Community Arts Workshop
On the corner of Garden and Ortega lies an unmistakable workshop. A wide driveway gives way to two large buildings with high roofs. A distinct, bold steel gate designed by David Shelton makes a grand entrance to the space and provides a firm statement that this site is about the arts. The space is known as the Community Arts Workshop, or CAW, of course most in the community would identify it as the Santa Barbara Solstice Parade workshop. Each year at CAW, teams of artists toil away on their floats to help produce what is easily one of the city’s most celebrated and colorful events.
The need for a space like CAW had long been recognized in the community, however it wasn’t until 2010 and an initiative by Santa Barbara Arts Collaborative (SBAC) that CAW became fully realized. Since then they have been providing affordable workshop spaces for artists and the arts. Of course it is an ongoing process. Over the past three and a half years they have undergone a fundraising initiative and some much needed renovations. The renovations allow for a more functional space that permits simultaneous use between different art mediums. Theater rehearsals and art classes can take place without disturbing exhibits and gallery settings. While many of the renovations were to improve the structure and functionality of the space, others were more practical. Like installing some much needed bathrooms to replace the porta potties they previously used or soil mitigation because of the land’s previous life as a city motor pool. Last year the city extended CAW’s lease for another 25 years so the space is here to stay. And with four separate spaces that can host rehearsals, workshops, and gallery shows, CAW is open for use.
As Managing Director Casey Caldwell points out, the job is not done yet. To date they have raised about 75% of their capital campaign and are still seeking $700,000 in funding. Once their capital campaign is complete they will be able to finish the Ortega Street gate. Some of the remaining renovations are more functional like insulating and repairing the roof, or installing a heating and cooling system. This will also include repairs for the walls and parking lot as well as gardens and landscaping. Proper lighting for both gallery and theatre is vital for the success of either and with more funding they will be able to install lighting systems that will allow these art mediums to shine.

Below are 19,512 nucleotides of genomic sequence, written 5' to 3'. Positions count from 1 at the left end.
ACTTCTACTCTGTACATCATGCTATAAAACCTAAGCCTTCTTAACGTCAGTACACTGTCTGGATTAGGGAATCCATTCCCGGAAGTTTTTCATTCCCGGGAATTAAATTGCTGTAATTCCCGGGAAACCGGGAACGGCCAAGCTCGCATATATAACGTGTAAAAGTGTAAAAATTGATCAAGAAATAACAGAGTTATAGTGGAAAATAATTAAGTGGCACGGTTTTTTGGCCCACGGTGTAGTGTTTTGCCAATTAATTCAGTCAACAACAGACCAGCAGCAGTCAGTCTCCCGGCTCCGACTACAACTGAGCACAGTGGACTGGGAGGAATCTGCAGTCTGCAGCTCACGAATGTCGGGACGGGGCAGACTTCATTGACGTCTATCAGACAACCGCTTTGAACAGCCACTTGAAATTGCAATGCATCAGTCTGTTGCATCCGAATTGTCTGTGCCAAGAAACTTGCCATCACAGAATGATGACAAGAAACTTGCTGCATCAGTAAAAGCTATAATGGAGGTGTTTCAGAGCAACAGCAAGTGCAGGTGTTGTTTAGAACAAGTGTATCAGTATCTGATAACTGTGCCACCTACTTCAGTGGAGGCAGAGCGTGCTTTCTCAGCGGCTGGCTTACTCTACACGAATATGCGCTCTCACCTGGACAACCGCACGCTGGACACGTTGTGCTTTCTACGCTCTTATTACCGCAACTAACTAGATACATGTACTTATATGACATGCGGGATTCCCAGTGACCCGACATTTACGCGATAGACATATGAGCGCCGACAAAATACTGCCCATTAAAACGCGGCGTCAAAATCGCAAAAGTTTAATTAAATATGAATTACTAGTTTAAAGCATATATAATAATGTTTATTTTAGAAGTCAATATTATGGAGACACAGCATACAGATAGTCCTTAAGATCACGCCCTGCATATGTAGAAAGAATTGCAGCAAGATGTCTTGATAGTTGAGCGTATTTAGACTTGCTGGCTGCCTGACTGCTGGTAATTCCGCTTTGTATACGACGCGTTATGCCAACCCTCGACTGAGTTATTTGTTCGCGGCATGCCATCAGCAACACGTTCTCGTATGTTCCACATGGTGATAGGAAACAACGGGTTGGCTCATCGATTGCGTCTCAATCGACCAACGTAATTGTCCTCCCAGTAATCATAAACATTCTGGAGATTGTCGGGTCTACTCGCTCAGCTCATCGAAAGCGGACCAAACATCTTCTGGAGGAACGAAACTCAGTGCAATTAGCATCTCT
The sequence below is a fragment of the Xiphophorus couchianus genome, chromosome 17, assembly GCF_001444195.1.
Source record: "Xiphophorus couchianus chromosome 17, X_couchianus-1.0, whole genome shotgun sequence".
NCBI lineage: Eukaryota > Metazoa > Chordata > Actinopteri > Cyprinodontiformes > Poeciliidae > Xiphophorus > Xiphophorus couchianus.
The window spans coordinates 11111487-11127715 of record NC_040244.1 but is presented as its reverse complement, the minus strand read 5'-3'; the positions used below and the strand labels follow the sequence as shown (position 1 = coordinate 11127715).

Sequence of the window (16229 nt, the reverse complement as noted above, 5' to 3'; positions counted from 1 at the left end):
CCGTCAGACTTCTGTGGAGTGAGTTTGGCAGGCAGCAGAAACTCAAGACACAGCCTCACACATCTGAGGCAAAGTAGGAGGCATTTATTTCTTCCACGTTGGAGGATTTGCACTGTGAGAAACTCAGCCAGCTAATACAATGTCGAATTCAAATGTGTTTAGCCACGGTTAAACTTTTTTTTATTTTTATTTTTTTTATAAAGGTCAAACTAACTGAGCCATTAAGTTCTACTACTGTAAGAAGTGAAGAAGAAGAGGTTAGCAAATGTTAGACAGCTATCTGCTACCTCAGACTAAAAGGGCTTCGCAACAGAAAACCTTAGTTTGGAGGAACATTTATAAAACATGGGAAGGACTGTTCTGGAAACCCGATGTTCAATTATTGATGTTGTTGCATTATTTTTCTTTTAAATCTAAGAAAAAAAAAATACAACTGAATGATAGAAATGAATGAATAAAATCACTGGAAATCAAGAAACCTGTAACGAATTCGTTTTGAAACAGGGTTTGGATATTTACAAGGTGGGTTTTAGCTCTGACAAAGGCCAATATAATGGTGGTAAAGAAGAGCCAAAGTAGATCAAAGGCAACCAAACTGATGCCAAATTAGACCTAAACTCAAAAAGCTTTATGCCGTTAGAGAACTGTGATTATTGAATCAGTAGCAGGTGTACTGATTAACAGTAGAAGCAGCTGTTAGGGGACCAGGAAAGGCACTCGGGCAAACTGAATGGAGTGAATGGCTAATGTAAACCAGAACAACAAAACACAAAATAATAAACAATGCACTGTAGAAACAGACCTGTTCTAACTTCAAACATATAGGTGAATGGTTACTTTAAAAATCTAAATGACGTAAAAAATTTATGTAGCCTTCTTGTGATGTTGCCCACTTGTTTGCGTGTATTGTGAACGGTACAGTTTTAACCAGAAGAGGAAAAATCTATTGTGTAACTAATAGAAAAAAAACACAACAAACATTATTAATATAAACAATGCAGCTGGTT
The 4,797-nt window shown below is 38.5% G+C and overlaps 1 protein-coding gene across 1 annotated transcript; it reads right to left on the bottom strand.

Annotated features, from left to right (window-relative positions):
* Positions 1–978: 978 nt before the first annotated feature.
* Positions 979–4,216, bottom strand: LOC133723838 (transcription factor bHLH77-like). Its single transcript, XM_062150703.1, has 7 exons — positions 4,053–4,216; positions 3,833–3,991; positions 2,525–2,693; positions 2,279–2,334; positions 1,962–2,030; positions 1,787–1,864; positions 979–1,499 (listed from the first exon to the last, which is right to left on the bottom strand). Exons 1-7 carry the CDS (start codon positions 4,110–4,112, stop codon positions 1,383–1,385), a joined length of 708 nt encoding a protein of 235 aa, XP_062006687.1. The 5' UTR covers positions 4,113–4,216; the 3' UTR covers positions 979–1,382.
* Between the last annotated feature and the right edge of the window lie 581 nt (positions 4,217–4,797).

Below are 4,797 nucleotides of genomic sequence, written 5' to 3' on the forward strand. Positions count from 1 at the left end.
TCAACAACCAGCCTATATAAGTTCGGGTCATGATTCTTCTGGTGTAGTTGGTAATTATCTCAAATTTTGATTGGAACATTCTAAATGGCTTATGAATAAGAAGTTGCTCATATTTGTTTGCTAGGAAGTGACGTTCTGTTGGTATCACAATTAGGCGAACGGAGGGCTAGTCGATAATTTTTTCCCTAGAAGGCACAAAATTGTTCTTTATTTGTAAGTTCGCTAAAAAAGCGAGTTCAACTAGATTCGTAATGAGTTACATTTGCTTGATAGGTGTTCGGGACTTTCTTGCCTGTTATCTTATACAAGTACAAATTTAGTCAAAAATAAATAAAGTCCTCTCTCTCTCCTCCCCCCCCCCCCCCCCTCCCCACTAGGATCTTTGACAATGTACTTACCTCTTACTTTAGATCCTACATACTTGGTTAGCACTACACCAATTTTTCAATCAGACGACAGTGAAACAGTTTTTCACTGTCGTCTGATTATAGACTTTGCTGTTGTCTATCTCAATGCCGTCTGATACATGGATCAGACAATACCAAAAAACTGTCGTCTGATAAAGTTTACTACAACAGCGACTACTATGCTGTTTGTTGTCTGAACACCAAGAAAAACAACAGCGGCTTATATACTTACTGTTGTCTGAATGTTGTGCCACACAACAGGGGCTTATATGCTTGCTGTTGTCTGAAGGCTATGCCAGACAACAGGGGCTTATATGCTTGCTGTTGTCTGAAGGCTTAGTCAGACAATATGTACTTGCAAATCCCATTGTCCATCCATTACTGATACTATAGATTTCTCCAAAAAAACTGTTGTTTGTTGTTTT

CAW is already starting to benefit from the renovations it has undergone. Ready to Hang, a one-day pop up art show will be held at CAW on Saturday, November 23rd, from 4 – 7 pm. The event is free to attend and during this show attendees will get access to all new works from a wide range of local artists. Don’t worry if you’re tight on wall space, every piece there will be exactly 12”x12” and no more than 5” from the wall. The idea began when Nathan Vonk, President of SBAC and owner of Sullivan Goss Gallery, and others were reminiscing on the parties that used to take place in the local art scene. Artists would bring their works and hang them on the wall for the evening. They wanted to bring back the spirit and camaraderie of those parties. To organize the event they brought on board local assemblage artist and master of the small, Michael Long. It is an open enrollment show and artists can submit up to four artworks. Casey mentioned that they have received tremendous feedback from the artists so far and are expecting a large number of submissions. Ready to Hang promises to be an evening full of cheer and art. And with more events like this taking place in the space, CAW’s impact on the community will go beyond just Solstice, supporting local artists year round.
More information and artist applications can be found at sbcaw.org/hang. Prospective artists can submit their works on Wednesday and Thursday, November 20 and 21, from 7 am to 12 pm.